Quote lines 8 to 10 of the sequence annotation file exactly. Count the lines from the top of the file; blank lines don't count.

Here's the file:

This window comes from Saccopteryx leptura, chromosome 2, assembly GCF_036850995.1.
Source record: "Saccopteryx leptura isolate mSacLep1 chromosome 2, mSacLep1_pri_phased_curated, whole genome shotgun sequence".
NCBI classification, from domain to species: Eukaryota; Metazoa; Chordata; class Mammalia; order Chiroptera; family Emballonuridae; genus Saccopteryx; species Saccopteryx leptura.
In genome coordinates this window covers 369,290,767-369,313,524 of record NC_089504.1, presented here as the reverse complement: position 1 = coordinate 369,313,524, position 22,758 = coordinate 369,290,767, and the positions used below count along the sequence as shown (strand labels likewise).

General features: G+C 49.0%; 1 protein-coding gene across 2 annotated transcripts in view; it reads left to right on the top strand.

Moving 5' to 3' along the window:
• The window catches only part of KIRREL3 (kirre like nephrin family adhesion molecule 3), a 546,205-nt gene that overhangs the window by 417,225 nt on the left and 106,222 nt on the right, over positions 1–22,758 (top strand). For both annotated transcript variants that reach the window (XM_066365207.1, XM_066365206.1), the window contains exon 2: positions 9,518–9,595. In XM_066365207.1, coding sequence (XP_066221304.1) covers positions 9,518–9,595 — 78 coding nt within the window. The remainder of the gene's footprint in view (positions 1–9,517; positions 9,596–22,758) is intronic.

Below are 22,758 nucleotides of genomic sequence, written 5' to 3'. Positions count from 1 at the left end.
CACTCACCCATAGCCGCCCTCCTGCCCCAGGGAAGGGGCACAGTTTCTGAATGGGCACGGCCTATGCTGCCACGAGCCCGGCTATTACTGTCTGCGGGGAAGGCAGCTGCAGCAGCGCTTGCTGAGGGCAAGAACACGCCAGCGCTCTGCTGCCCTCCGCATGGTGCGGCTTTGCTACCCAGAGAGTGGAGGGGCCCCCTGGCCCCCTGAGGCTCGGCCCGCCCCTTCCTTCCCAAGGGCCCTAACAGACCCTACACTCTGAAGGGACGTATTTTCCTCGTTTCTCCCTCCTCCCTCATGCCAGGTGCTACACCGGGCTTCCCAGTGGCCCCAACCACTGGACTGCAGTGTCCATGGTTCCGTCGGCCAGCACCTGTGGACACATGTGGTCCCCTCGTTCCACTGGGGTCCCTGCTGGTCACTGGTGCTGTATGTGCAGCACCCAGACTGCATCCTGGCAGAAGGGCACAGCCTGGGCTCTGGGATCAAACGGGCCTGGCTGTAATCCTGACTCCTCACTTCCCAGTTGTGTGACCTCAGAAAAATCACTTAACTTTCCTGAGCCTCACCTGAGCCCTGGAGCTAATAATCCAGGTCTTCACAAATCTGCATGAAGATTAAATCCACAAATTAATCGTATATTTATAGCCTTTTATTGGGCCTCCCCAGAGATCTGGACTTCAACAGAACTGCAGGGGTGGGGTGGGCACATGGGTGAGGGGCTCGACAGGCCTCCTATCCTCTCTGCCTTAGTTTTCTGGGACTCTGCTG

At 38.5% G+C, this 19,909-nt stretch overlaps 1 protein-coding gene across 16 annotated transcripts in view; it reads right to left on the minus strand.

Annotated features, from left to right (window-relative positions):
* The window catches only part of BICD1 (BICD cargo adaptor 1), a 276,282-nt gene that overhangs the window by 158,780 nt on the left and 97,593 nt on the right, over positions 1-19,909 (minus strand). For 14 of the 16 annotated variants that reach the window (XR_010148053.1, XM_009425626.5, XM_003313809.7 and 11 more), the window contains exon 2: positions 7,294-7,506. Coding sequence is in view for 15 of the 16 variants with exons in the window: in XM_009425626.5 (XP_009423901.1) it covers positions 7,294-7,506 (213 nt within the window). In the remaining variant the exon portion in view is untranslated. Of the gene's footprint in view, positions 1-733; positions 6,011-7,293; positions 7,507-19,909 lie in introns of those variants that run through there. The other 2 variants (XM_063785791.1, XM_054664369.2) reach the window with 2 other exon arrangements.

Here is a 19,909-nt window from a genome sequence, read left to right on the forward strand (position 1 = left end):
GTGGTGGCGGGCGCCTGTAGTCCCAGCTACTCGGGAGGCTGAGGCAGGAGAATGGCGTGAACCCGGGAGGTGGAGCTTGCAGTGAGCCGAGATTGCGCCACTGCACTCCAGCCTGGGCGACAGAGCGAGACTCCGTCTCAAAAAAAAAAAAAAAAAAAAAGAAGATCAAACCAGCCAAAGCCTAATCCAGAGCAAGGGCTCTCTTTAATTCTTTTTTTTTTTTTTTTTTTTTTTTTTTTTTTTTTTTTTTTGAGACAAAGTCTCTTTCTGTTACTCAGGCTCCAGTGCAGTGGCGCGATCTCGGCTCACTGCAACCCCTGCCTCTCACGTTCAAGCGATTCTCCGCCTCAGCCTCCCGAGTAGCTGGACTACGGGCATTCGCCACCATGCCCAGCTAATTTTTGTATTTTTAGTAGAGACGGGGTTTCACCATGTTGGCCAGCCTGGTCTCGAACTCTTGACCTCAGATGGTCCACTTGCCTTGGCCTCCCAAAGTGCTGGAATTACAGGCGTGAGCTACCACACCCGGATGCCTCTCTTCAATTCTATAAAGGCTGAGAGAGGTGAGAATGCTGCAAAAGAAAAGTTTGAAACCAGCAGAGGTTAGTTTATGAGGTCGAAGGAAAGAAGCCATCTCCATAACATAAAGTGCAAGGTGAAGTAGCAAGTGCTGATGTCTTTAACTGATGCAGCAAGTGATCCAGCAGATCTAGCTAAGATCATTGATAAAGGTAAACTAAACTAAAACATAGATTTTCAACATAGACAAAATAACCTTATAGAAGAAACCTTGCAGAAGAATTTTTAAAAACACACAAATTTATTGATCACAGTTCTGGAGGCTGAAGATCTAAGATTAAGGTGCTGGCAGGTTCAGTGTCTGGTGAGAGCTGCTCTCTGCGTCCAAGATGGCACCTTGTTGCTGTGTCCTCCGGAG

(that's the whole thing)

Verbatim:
Below are 22,758 nucleotides of genomic sequence, written 5' to 3'. Positions count from 1 at the left end.
CACTCACCCATAGCCGCCCTCCTGCCCCAGGGAAGGGGCACAGTTTCTGAATGGGCACGGCCTATGCTGCCACGAGCCCGGCTATTACTGTCTGCGGGGAAGGCAGCTGCAGCAGCGCTTGCTGAGGGCAAGAACACGCCAGCGCTCTGCTGCCCTCCGCATGGTGCGGCTTTGCTACCCAGAGAGTGGAGGGGCCCCCTGGCCCCCTGAGGCTCGGCCCGCCCCTTCCTTCCCAAGGGCCCTAACAGACCCTACACTCTGAAGGGACGTATTTTCCTCGTTTCTCCCTCCTCCCTCATGCCAGGTGCTACACCGGGCTTCCCAGTGGCCCCAACCACTGGACTGCAGTGTCCATGGTTCCGTCGGCCAGCACCTGTGGACACATGTGGTCCCCTCGTTCCACTGGGGTCCCTGCTGGTCACTGGTGCTGTATGTGCAGCACCCAGACTGCATCCTGGCAGAAGGGCACAGCCTGGGCTCTGGGATCAAACGGGCCTGGCTGTAATCCTGACTCCTCACTTCCCAGTTGTGTGACCTCAGAAAAATCACTTAACTTTCCTGAGCCTCACCTGAGCCCTGGAGCTAATAATCCAGGTCTTCACAAATCTGCATGAAGATTAAATCCACAAATTAATCGTATATTTATAGCCTTTTATTGGGCCTCCCCAGAGATCTGGACTTCAACAGAACTGCAGGGGTGGGGTGGGCACATGGGTGAGGGGCTCGACAGGCCTCCTATCCTCTCTGCCTTAGTTTTCTGGGACTCTGCTG

At 38.5% G+C, this 19,909-nt stretch overlaps 1 protein-coding gene across 16 annotated transcripts in view; it reads right to left on the minus strand.